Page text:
A couple years ago, John Steadman wrote an interesting survey* of the impact of H.P. Lovecraft’s fictional creations on contemporary occult practice. Various groups, among them Wiccans, Satanists and Chaos Magick enthusiasts, have adopted Azathoth, Yog-Sothoth, Nyarlathotep and other members of Lovecraft’s pantheon as names for the diverse entities they invite to their gatherings.
Steadman makes a distinction between ritual evocation, in which the practitioner summons an entity, and invocation, during which the practitioner in some sense becomes the entity or manifests its power and characteristics. Each procedure involves three steps.
A successful evocation requires that the particular entity is 1) solidly “implanted” in the practitioner’s subconscious, 2) energized through magical rites, and 3) “…sent on the task for which the rite has been designed.”
Invocation, the complimentary process, involves the practitioner identifying himself or herself with the nature of the summoned entity, achieving some sort of unity with it, and then manifesting its powers and behaving accordingly.
These are ancient ideas, and probably reach back to prehistoric understandings of the supernatural and its interactions with humankind. Steadman cites a passage from Peter J. Carroll’s Liber Kaos (1992) which describes a ritual for summoning Azathoth, or something like it:
Azathoth is an egregore associated with the emergence of sentience from the primeval slime and the quest of sentience to reach for the stars…Azathoth has no shape or name for itself that is meaningful to humans, yet, it will respond to the names Azathoth, Atazoth, and occasionally Astaroth…Historically, this egregore was known to certain alchemists whose name for it, Azathoth, means an increase in azoth, or increasing etheric (morphic) fields in contemporary terms.
Steadman defines an egregore as “an entity that has been intentionally created by the black magickian for some specific purpose.” This seems, in my view at least, to be too narrow a definition. Can egregores be summoned or manifested unintentionally, by accident? This is certainly a frequent trope in horror literature and film. And more broadly, can the concept be applied to a variety of phenomena that impact all of us collectively, not merely as individuals?
It may be productive to think of the egregore as a kind of undifferentiated energy that takes the form given it by the preconceived notions of humans sensitive enough to detect its presence, interact with it, and perhaps worship or invoke it. The egregore draws its power and shape from the imagination and the attention of those who believe in it, seeming to take on a life and a will of its own. Egregores are not easily eradicated as long as its enthusiasts continue to exist.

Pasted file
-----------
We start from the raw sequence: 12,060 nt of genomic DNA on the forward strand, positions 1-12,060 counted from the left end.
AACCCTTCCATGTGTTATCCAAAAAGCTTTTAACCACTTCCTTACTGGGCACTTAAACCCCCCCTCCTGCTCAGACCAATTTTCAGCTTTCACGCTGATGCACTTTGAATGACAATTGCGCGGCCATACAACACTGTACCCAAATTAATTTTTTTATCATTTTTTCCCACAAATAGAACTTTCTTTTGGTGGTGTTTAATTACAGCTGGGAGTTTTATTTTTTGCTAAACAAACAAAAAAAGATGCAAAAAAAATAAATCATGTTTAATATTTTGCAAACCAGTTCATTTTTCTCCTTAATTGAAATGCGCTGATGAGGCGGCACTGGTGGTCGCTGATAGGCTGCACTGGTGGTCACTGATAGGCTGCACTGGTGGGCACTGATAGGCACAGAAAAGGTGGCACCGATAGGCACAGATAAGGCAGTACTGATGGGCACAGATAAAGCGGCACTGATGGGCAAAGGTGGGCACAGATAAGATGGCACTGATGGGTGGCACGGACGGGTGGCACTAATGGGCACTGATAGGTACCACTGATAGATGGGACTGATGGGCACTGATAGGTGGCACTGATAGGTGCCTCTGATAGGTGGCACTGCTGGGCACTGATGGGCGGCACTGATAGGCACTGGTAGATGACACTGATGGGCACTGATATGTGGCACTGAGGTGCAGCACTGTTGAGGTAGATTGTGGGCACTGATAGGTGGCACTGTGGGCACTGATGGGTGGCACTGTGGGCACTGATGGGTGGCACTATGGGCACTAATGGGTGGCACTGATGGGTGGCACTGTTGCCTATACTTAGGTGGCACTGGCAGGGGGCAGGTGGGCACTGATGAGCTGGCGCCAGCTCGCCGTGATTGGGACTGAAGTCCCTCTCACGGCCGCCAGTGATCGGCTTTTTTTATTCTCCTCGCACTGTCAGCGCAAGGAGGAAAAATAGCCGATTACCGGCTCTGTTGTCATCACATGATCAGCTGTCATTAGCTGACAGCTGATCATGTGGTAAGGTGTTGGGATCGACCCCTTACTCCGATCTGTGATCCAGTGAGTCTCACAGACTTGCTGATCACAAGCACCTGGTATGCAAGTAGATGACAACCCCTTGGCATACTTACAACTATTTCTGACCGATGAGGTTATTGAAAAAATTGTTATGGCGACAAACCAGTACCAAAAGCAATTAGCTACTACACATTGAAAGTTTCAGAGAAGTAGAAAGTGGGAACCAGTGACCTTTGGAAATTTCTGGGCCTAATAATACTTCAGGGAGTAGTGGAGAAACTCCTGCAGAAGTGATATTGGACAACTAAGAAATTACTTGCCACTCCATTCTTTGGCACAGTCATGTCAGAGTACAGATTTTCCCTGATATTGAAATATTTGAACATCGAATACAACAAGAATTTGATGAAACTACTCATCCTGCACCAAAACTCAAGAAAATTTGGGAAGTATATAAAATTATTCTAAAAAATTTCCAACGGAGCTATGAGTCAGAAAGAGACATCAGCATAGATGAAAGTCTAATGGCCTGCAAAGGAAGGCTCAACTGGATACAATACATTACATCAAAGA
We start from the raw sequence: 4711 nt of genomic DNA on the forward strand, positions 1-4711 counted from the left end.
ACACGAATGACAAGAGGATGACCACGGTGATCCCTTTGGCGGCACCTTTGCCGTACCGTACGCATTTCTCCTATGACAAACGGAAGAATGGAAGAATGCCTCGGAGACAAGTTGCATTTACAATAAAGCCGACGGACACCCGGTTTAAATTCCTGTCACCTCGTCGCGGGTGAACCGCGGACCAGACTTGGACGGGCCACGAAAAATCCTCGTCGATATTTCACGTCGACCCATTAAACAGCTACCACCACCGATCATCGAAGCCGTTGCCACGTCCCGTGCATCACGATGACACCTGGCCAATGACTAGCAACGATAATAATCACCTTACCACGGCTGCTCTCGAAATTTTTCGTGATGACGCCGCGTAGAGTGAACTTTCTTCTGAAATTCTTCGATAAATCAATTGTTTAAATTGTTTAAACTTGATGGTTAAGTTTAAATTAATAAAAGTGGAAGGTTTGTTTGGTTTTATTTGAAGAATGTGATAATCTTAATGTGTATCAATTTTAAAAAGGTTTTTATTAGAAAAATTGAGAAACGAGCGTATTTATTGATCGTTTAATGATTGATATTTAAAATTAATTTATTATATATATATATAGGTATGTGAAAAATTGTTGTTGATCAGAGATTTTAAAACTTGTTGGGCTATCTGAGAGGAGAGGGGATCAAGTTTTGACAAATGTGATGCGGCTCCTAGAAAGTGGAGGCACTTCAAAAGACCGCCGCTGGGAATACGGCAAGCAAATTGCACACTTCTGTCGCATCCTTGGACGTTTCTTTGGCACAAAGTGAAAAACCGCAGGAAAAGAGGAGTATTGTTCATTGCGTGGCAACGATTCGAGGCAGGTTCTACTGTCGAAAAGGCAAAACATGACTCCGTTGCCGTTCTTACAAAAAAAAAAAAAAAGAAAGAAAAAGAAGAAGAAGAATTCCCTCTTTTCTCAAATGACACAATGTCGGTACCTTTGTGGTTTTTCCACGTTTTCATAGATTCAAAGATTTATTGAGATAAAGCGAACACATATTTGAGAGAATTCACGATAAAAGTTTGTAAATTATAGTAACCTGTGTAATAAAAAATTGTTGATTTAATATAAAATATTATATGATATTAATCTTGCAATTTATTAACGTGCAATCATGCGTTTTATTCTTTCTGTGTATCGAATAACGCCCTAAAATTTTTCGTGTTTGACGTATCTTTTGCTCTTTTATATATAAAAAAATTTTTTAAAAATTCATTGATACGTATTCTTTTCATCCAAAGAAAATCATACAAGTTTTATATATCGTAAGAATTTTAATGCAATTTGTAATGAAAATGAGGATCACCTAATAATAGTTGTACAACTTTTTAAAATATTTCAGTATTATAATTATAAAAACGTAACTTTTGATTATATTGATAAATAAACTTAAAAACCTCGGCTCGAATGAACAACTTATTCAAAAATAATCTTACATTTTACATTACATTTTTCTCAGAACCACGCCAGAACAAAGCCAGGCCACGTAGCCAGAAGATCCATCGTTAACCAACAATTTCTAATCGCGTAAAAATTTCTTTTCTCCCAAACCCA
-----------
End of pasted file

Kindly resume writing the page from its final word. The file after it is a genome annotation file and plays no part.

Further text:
Egregores may be the base material from which gods, ghosts, demons and other entities are formed by the human imagination, and the source of religious sensibility. Certainly it is the inspiration for idolatry, that recurrent horror of the Old Testament. But it seems possible that an egregoric process is also involved in more disturbing secular phenomena: extremist political movements, xenophobia, and celebrity cults for example. Insofar as egregores are memes that negatively impact collective human behavior, they are potentially very dangerous.
A couple of years ago NPR broadcast an interview with Malcom Gladwell who discussed the sociology of mass shooters, in particular the concept of the “hundredth shooter”. Gladwell was asked about a recent mass shooting at Umqua Community College in Oregon, and referenced a theory about riot behavior.
The first shooter is the most radical and charismatic. In this context he mentioned Eric Harris, who perpetrated the horrible Columbine murders. However, by the time of the hundredth shooter, the act has become ritualized, and emerges from a “fraternity of shooters”. While the first shooter may have had severe mental and emotional problems, the hundredth shooter, while somewhat deviant, is not as extreme or distinguishable.
Gladwell quoted the young man who shot people at Umqua as saying “Eric Harris is in my head”. What could this mean exactly? Is this a kind of egregore, a projection of the minds of isolated, emotionally unstable young men? Gladwell noted that posts on social media that emulate Eric Harris were numerous at the time of the Umqua shootings—a kind of “netromancy”, to use a term coined by Jenna Wortham of the New York Times Magazine. It is chilling to think how social media inadvertently creates the conditions by which an egregoric version “Eric Harris” can be evoked and invoked.
Radical [fill-in-the-blank] extremism? “Fake news” narratives? Election year politics? But this is too upsetting to think about for very long. Let’s return to a subject that is more edifying and comforting, like horror literature.
(Continued in the next post.)
*H.P. Lovecraft and the Black Magickal Tradition (2015)
The concept of the egregore has been discussed in several earlier posts. See also